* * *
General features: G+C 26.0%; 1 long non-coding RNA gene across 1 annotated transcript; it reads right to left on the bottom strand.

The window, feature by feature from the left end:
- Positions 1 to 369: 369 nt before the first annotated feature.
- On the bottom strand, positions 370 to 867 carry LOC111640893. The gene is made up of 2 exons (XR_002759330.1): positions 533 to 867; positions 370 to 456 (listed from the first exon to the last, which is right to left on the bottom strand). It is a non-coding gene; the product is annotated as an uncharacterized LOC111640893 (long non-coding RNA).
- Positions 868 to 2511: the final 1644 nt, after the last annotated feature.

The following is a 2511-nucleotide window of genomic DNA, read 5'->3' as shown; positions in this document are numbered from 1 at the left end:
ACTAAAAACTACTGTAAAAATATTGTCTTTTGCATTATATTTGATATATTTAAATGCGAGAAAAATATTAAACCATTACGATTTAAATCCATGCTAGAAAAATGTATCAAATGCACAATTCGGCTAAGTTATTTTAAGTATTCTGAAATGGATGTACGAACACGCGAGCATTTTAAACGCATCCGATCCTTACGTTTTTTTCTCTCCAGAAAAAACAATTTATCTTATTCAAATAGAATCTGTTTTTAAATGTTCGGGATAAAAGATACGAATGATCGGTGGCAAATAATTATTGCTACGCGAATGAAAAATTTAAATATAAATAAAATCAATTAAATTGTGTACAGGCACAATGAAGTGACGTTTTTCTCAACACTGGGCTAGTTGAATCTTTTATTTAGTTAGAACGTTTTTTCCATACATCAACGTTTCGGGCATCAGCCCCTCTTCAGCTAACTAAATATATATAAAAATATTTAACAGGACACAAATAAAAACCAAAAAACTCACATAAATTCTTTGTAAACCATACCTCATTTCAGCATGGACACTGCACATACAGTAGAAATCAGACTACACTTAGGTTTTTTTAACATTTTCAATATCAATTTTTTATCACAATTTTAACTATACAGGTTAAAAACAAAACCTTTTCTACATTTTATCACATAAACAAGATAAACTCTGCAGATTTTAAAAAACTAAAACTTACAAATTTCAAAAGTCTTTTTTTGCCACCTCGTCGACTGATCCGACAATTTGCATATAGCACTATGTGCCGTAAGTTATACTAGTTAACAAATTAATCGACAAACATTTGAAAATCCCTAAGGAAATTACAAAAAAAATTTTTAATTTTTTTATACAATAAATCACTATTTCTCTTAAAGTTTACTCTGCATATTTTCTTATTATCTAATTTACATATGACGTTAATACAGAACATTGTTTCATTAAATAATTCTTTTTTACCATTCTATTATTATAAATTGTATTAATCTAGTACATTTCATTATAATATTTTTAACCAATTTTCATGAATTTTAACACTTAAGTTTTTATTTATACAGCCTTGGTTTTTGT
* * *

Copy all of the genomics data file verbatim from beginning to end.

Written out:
General features: G+C 26.0%; 1 long non-coding RNA gene across 1 annotated transcript; it reads right to left on the bottom strand.

The window, feature by feature from the left end:
- Positions 1 to 369: 369 nt before the first annotated feature.
- On the bottom strand, positions 370 to 867 carry LOC111640893. The gene is made up of 2 exons (XR_002759330.1): positions 533 to 867; positions 370 to 456 (listed from the first exon to the last, which is right to left on the bottom strand). It is a non-coding gene; the product is annotated as an uncharacterized LOC111640893 (long non-coding RNA).
- Positions 868 to 2511: the final 1644 nt, after the last annotated feature.

The following is a 2511-nucleotide window of genomic DNA, read 5'->3' as shown; positions in this document are numbered from 1 at the left end:
ACTAAAAACTACTGTAAAAATATTGTCTTTTGCATTATATTTGATATATTTAAATGCGAGAAAAATATTAAACCATTACGATTTAAATCCATGCTAGAAAAATGTATCAAATGCACAATTCGGCTAAGTTATTTTAAGTATTCTGAAATGGATGTACGAACACGCGAGCATTTTAAACGCATCCGATCCTTACGTTTTTTTCTCTCCAGAAAAAACAATTTATCTTATTCAAATAGAATCTGTTTTTAAATGTTCGGGATAAAAGATACGAATGATCGGTGGCAAATAATTATTGCTACGCGAATGAAAAATTTAAATATAAATAAAATCAATTAAATTGTGTACAGGCACAATGAAGTGACGTTTTTCTCAACACTGGGCTAGTTGAATCTTTTATTTAGTTAGAACGTTTTTTCCATACATCAACGTTTCGGGCATCAGCCCCTCTTCAGCTAACTAAATATATATAAAAATATTTAACAGGACACAAATAAAAACCAAAAAACTCACATAAATTCTTTGTAAACCATACCTCATTTCAGCATGGACACTGCACATACAGTAGAAATCAGACTACACTTAGGTTTTTTTAACATTTTCAATATCAATTTTTTATCACAATTTTAACTATACAGGTTAAAAACAAAACCTTTTCTACATTTTATCACATAAACAAGATAAACTCTGCAGATTTTAAAAAACTAAAACTTACAAATTTCAAAAGTCTTTTTTTGCCACCTCGTCGACTGATCCGACAATTTGCATATAGCACTATGTGCCGTAAGTTATACTAGTTAACAAATTAATCGACAAACATTTGAAAATCCCTAAGGAAATTACAAAAAAAATTTTTAATTTTTTTATACAATAAATCACTATTTCTCTTAAAGTTTACTCTGCATATTTTCTTATTATCTAATTTACATATGACGTTAATACAGAACATTGTTTCATTAAATAATTCTTTTTTACCATTCTATTATTATAAATTGTATTAATCTAGTACATTTCATTATAATATTTTTAACCAATTTTCATGAATTTTAACACTTAAGTTTTTATTTATACAGCCTTGGTTTTTGT